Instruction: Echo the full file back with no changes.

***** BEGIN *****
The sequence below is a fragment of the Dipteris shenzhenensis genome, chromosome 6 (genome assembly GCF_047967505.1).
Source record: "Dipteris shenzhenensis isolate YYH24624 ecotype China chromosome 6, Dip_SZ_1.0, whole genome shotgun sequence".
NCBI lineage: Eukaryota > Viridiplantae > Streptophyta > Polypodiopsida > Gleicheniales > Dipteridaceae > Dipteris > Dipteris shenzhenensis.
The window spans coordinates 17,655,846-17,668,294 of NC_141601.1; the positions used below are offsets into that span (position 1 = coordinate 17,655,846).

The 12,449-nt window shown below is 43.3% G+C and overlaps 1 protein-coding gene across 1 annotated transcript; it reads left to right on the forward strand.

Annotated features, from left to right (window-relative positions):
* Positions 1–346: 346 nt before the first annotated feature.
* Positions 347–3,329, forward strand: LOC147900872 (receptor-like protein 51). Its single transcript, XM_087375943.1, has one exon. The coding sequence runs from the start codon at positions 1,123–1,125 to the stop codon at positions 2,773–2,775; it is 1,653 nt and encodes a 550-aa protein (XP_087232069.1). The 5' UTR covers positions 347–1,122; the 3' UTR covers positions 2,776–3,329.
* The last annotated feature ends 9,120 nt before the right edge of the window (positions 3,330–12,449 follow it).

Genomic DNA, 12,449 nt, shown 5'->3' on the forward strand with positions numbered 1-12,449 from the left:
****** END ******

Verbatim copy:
The sequence below is a fragment of the Dipteris shenzhenensis genome, chromosome 6 (genome assembly GCF_047967505.1).
Source record: "Dipteris shenzhenensis isolate YYH24624 ecotype China chromosome 6, Dip_SZ_1.0, whole genome shotgun sequence".
NCBI lineage: Eukaryota > Viridiplantae > Streptophyta > Polypodiopsida > Gleicheniales > Dipteridaceae > Dipteris > Dipteris shenzhenensis.
The window spans coordinates 17,655,846-17,668,294 of NC_141601.1; the positions used below are offsets into that span (position 1 = coordinate 17,655,846).

The 12,449-nt window shown below is 43.3% G+C and overlaps 1 protein-coding gene across 1 annotated transcript; it reads left to right on the forward strand.

Annotated features, from left to right (window-relative positions):
* Positions 1–346: 346 nt before the first annotated feature.
* Positions 347–3,329, forward strand: LOC147900872 (receptor-like protein 51). Its single transcript, XM_087375943.1, has one exon. The coding sequence runs from the start codon at positions 1,123–1,125 to the stop codon at positions 2,773–2,775; it is 1,653 nt and encodes a 550-aa protein (XP_087232069.1). The 5' UTR covers positions 347–1,122; the 3' UTR covers positions 2,776–3,329.
* The last annotated feature ends 9,120 nt before the right edge of the window (positions 3,330–12,449 follow it).

Genomic DNA, 12,449 nt, shown 5'->3' on the forward strand with positions numbered 1-12,449 from the left: